Editor’s note: ImpactAlpha contributing editor Imogen Rose-Smith, a longtime senior writer for Institutional Investor, contributes a bi-weekly column on the policies, practices and strategies of the largest asset allocators, including pensions, foundations, and endowments. As Imogen says, she’ll be “tracking what investors do, not just what they say.”
ImpactAlpha, April 26, 2021 – What makes a sustainable investment truly sustainable? And who gets to decide?
When money managers seeking client assets to manage make sustainability, impact, or ESG a core part of their business pitch, it’s always a good idea for not only impact investors, but community members, workers and the environment to look a bit deeper.
Take Trinitas Partners, on Woodside Road in Redwood City in the heart of Silicon Valley. The alternative investment firm specializes in large-scale agriculture investments through Trinitas Farming and Pomona Farming. Both subsidiaries proudly claim to practice and support sustainable farm practices.
One of Pomona Farming’s main projects is Mahi Pono in the Hawaiian island of Maui, a 41,000-acre plot on an old sugar plantation. In Hawaiian, “mahi” means good, “pono” is goodness or resources’. Mahi Pono can be translated to mean “to cultivate the land responsibly.”
Last year, I worked with the Hawaii-based ESG consulting firm Responsible Markets to look more deeply at Mahi Pono’s sustainability credentials. (Together with Responsible Markets, I am a co-founder of the Maui ESG Project, an effort to make Maui a center for impact and sustainable investment.) Responsible Markets’ recently published case study called out the farming operation for its water use, lack of transparency, and negative effects on the community of East Maui.
I’ll detail a bit below how the structures of asset allocation and private equity make many impact claims suspect. More and more managers, of course, are delivering sustainable investment results. But allowing the managers to not only monitor, but to define ESG and responsible business practices, risks discrediting sustainable investing, notwithstanding the obvious client demand for and public benefit of bona fide projects.
For example, BlackRock, the world’s largest asset manager, this month announced it had raised nearly $1.75 billion for two new ESG ETF funds, the $1.25 billion BlackRock US Carbon Transition Readiness fund, and the $475 million BlackRock ex-US Carbon Transition Readiness fund. A look under the hood of both funds raises questions about just what kind of carbon transition we’re getting ready for.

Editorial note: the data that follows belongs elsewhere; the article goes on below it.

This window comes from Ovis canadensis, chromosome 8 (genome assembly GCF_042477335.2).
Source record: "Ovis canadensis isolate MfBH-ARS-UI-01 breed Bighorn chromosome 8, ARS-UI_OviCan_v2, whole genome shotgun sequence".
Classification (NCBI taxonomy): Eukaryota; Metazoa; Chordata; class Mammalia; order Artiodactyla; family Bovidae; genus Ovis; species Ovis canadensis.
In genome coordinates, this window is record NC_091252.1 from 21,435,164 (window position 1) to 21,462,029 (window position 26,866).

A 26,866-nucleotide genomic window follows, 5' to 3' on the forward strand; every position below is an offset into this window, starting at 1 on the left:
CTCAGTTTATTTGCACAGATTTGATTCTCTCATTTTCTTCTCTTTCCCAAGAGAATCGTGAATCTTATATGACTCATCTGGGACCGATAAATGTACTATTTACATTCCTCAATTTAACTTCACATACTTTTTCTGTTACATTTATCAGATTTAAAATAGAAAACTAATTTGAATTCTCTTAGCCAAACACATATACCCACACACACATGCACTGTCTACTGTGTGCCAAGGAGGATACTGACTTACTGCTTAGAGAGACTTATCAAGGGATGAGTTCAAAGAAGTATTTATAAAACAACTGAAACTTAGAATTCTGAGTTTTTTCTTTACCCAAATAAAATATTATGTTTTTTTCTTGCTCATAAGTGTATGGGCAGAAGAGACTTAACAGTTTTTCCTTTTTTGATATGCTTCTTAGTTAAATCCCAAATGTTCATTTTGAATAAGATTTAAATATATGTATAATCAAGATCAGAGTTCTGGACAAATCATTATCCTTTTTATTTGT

The broader point: BlackRock is in the driver’s seat when it comes to deciding what constitutes an ESG strategy.
BlackRock, like Trinitas, manages assets for pension funds, universities, and endowments and other asset owners, including individual investors of various stripes. An irony of asset management is that the largest pool of capital – the allocators – are not the best resourced. It is the fund managers, especially the very large fund managers, and banks that are willing to pay. Especially if that payout is in the name of asset gathering, or developing products for which the manager can charge a higher fee. Fee-sensitive asset allocators, unlikely to spend much on their own ESG research and diligence, leave it to the managers, even if they ultimately cover the cost.
As Responsible Markets points out, that creates an “agency” problem for asset owners. By outsourcing their investments, allocators rely on managers to keep them informed and to act in their best interests. Managers have a fiduciary duty of care, but what that means when it comes to ESG is still unclear.
Yes, there is reporting. But the managers are in control of the ESG narrative. Leaving it to managers to say what a good ESG investment is leaves a giant opening for doubt. More and more investors are trusting Apollo or BlackStone, BlackRock or State Street, KKR or TPG, not just to uphold ESG standards, but to decide what an ESG investment even is. Should they?
In California, Trinitas Farming has sustainability challenges with its major business, growing almonds in the Central Valley. Almond growers have fought a public-relations battle to maintain the popularity of their crop, a major water consumer. Trinitas Farming includes an open letter with “key facts,” to make the case for almonds as a sustainable crop.
Back in Hawaii, the only investor in Mahi Pono is the Public Services Pension Investment Board. The $136 billion pension plan for Canada’s public workers is managed by Montreal based PSP Investments. Like other large Canadian institutional asset owners, PSP is a proponent of ESG and sustainable investment.